Collection grew up faster and faster. House became inflated with things, books, papers. In 1913, father gave to Alexey Alexandrovich another mansion and soon, it was crammed to the limit too. Bakhrushin always sorted through his treasures, sorted them by division: theatre, musical instruments, composers, literature, ethnography, etc.
“When I was convinced that my collection reached the limits, when I didn’t have a right to manage these materials, I thought that, as a son of the great Russian nation, I should give this collection for the good of this nation”, – A.A. Bakhrushin said these words in the memorable day for him – on 25 November 1913, when his collection was transferred to the Russian Academy of Sciences.
After the revolution, Alexey Alexandrovich didn’t quit the motherland. He couldn’t be separated from his creation and business of whole his life. On 30 January 1919, Lunacharsky, a people’s commissar for education, issued the following decree: “A. Bakhrushin Theatre Museum in Moscow, being directed by the Academy of Sciences under the People’s Commissariat for Education, because of its special theatrical nature, will be transferred to the Department for Theatre of the People’s Commissariat for Education”.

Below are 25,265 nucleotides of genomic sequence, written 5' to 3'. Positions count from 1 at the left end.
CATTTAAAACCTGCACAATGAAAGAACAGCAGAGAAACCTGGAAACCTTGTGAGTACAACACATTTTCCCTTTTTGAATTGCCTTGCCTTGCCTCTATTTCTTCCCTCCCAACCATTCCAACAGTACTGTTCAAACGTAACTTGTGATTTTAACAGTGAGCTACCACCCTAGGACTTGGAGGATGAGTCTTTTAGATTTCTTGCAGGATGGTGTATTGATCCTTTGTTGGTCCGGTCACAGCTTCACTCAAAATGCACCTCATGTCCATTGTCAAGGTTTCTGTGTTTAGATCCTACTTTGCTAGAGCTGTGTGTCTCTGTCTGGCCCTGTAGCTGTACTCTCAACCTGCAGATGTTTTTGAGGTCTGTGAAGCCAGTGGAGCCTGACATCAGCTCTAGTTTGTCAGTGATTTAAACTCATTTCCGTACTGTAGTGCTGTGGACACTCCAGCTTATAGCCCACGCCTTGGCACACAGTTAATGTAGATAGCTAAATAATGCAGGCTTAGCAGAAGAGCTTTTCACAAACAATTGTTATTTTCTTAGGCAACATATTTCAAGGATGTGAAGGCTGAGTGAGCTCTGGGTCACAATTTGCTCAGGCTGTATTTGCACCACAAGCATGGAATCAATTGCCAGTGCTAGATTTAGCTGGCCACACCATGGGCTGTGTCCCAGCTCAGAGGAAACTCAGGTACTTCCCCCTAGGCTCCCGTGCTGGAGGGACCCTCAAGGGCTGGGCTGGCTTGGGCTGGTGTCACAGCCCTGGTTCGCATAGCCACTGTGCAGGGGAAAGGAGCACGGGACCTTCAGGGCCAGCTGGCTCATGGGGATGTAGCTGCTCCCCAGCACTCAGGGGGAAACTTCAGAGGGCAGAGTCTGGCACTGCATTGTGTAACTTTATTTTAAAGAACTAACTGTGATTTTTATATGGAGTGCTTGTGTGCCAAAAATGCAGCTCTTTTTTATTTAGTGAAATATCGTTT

Two days later, on 1 February, O.D. Kameneva signed the decree: “To appoint a member of the Bureau of the History and Theatre Section, Alexey Alexandrovich Bakhrushin, as the director of the A. Bakhrushin Theatre Museum under the Department for Theatre of the People’s Commissariat for Education”.
Bakhrushin became one of those rare patrons of the art from Moscow, whose activity – in the same capacity as before the revolution – continued under the Soviet government. He can be named a lifelong director – Bakhrushin worked as director until his last hour.
Text adopted fragments from the book of Natalia Dumova “Muscovite Patrons of Art” /Moscow, Moloda